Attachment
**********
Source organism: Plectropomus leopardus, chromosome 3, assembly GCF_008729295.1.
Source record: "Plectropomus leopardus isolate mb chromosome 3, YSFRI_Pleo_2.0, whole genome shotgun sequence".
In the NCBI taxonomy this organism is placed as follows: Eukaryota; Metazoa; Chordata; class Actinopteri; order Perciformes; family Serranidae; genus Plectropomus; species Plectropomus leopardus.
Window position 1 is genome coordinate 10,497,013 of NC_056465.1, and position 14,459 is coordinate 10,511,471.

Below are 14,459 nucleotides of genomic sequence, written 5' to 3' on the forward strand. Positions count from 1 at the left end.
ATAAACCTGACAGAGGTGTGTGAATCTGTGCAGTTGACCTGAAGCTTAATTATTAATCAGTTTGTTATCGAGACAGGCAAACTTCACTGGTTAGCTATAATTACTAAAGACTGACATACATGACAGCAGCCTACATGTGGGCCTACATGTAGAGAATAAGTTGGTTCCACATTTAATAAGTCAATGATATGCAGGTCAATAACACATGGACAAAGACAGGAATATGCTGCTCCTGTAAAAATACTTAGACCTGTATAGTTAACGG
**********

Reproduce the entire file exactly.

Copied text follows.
Source organism: Plectropomus leopardus, chromosome 3, assembly GCF_008729295.1.
Source record: "Plectropomus leopardus isolate mb chromosome 3, YSFRI_Pleo_2.0, whole genome shotgun sequence".
In the NCBI taxonomy this organism is placed as follows: Eukaryota; Metazoa; Chordata; class Actinopteri; order Perciformes; family Serranidae; genus Plectropomus; species Plectropomus leopardus.
Window position 1 is genome coordinate 10,497,013 of NC_056465.1, and position 14,459 is coordinate 10,511,471.

Below are 14,459 nucleotides of genomic sequence, written 5' to 3' on the forward strand. Positions count from 1 at the left end.
ATAAACCTGACAGAGGTGTGTGAATCTGTGCAGTTGACCTGAAGCTTAATTATTAATCAGTTTGTTATCGAGACAGGCAAACTTCACTGGTTAGCTATAATTACTAAAGACTGACATACATGACAGCAGCCTACATGTGGGCCTACATGTAGAGAATAAGTTGGTTCCACATTTAATAAGTCAATGATATGCAGGTCAATAACACATGGACAAAGACAGGAATATGCTGCTCCTGTAAAAATACTTAGACCTGTATAGTTAACGG